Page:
Laughs, a little.

She's just watching him. Eyes sharp.

"When we said we solved the Mosaic for Jane Chatwin and died, in an alternate timeline," he says. "What—what we've been kind of cagey about is that it took fifty-seven years."

Alice crosses her arms. Fidgeting. Silent.

"I—for about fifty of those," Quentin says. Fifty years, eight months, four days: minus that first year, and—and then Arielle. Quentin looks down at his feet. "For about fifty of those, Eliot and I were together. Like—together-together, like."

He stops.

"Like sleeping together," Alice says. Even.

"Like functionally married," Quentin corrects, and then hunches his shoulders together, back prickling. "For—not the first few years," he explains. "We—we got together, for a few years, and then we—uh, we split up, for a while." He scrapes a hand through his hair. "Eliot dumped me," he says, baldly. "I—wanted more than he was ready for." He takes a breath. Lets it out. "And I—I got together with someone else, and she—we got married, and she moved in with us, and we had a baby. And then—when our son was four, she got sick and died. And after that it was just me and Eliot and Teddy."

"Jesus, Q," Alice mutters, and then sighs. Turning: but Quentin touches her shoulder. Quick.

"Please don't think I've been lying to you," Quentin says. "I just—I didn't ever bring it up because Eliot—it was hard for Eliot, it was—a lot harder for him than it was for me, he—wanted to move on, and I—."

Quentin stops.

"Didn't," Alice says. Flat. "You didn't want to move on."

Quentin is quiet, for a while.

"I go back and forth on this," he says, finally. "Like—in my own head. With Valerie, too, in therapy, I mean—I was pretty gutted, actually," he admits. Swallowing. "But—I didn't want to be gutted, I wanted to be—fucking normal about it, it wasn't—it wasn't even a break-up, Alice, it never happened, not to me, not to him, before—before Thursday the only time he'd even actually kissed me was—uh, back in first year, so—and then—and then there was so much going on—"

"Whatever," she says, and then takes a deep, slow breath, and reaches over, and takes a leaf out of his hair, golden and autumnal. Quentin doesn't have to say anything: he can feel himself blushing, as Alice's mouth twists, and she touches his cheek, and then steps back. Starts walking back up towards the main part of campus.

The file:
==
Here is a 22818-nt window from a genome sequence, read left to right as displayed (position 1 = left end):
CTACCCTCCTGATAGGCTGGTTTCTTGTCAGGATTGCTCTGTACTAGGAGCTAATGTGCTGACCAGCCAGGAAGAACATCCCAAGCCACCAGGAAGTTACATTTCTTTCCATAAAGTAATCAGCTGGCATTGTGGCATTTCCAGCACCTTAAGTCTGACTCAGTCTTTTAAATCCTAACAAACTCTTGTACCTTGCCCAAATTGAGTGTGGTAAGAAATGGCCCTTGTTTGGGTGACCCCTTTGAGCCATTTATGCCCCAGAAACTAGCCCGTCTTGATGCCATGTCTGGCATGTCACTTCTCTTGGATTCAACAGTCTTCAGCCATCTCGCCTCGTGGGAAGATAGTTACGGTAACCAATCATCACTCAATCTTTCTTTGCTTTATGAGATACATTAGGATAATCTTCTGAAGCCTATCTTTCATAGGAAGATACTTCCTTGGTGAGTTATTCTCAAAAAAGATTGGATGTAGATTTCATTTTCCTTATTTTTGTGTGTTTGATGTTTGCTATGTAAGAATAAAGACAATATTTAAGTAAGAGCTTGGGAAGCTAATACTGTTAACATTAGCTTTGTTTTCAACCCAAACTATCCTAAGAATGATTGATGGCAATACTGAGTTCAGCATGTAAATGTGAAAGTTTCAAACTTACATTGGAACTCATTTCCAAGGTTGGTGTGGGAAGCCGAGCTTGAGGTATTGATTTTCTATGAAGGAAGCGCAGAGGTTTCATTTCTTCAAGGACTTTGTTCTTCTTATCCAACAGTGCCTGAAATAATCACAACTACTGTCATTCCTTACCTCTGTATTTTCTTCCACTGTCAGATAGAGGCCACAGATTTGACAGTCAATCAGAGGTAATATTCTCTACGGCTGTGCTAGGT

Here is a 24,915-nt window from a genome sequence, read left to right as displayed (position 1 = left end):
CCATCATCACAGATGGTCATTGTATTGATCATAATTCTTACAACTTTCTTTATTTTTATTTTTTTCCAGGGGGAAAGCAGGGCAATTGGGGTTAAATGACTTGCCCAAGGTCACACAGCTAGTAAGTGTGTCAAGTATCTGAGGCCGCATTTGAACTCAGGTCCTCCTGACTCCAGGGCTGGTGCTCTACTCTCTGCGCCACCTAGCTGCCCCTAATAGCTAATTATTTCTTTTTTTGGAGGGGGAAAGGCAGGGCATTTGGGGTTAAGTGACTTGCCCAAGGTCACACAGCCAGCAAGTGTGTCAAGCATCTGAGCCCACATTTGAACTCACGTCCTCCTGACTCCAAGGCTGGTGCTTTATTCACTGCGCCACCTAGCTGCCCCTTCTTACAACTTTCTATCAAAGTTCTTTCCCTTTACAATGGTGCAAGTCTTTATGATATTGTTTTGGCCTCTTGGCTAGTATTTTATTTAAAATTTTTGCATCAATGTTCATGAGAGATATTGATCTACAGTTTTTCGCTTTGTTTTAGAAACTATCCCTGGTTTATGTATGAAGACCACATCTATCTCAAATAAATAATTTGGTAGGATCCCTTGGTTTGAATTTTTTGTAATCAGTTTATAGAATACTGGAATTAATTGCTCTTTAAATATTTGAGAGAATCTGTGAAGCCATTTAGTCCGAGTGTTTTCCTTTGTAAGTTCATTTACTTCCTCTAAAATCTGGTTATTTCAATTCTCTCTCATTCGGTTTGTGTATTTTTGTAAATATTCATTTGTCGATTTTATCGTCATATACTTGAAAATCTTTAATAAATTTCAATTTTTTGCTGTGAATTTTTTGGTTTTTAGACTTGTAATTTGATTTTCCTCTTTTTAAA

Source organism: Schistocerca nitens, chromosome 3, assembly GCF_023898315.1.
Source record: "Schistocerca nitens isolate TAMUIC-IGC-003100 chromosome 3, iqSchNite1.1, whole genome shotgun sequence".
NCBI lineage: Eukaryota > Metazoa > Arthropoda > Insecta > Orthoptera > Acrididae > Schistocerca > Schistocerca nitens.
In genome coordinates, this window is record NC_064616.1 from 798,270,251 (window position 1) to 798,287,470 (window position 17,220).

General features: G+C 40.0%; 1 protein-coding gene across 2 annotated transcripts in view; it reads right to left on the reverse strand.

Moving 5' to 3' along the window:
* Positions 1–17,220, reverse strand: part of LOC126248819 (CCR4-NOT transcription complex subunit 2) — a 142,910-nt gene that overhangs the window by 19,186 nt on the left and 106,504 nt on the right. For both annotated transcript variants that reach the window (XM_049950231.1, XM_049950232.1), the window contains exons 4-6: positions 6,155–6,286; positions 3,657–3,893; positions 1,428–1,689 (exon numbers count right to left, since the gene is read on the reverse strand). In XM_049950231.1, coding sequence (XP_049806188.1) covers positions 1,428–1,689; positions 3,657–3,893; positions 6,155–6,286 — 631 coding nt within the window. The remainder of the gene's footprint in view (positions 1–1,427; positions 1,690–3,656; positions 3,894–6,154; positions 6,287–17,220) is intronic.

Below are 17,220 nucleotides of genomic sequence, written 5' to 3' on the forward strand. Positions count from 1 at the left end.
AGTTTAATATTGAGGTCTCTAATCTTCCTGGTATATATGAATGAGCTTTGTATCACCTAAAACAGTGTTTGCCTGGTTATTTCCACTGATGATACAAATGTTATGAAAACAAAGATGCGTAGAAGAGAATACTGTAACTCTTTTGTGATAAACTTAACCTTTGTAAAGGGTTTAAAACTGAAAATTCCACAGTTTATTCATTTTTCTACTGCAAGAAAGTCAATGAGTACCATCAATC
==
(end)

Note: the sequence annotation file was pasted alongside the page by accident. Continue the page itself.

He swallows. Falling into step beside her. Quiet.

"Do you think the Library can be better?" she asks; and he rubs at his forehead.

"I know you want it to be better," he says; and she laughs a little, shaking her head.

"I'm trying to make it better, Q," she says. "I'm trying—to fucking fix something, and I thought—I'd hoped eventually, you'd want—"

He stuffs his hands in his pockets. Feeling—knotted up, tense; and she stops.

They come up to the edge of the quad; and Alice stops. Eliot's still sitting down, sitting forward with his weight on his forearms on Sunderland's table, grinning while she—very obviously—shows him some dumb bullshit a student wrote on a midterm. Three more cups have materialized on the table while they were gone: he'd bet one of them is decaf, and another has about a third of a cup of sugar.

"If you hadn't died, would you've cheated on me again, when you got him back?" Alice asks, voice low; and Quentin swallows.

"If I had been in a place where I could entertain any part of that as a question," he says, finally, "I probably wouldn't've killed myself"; and Alice gives a sharp, frustrated sigh, and then reaches over, to take his hand.

 

Part II: Application.
July 2022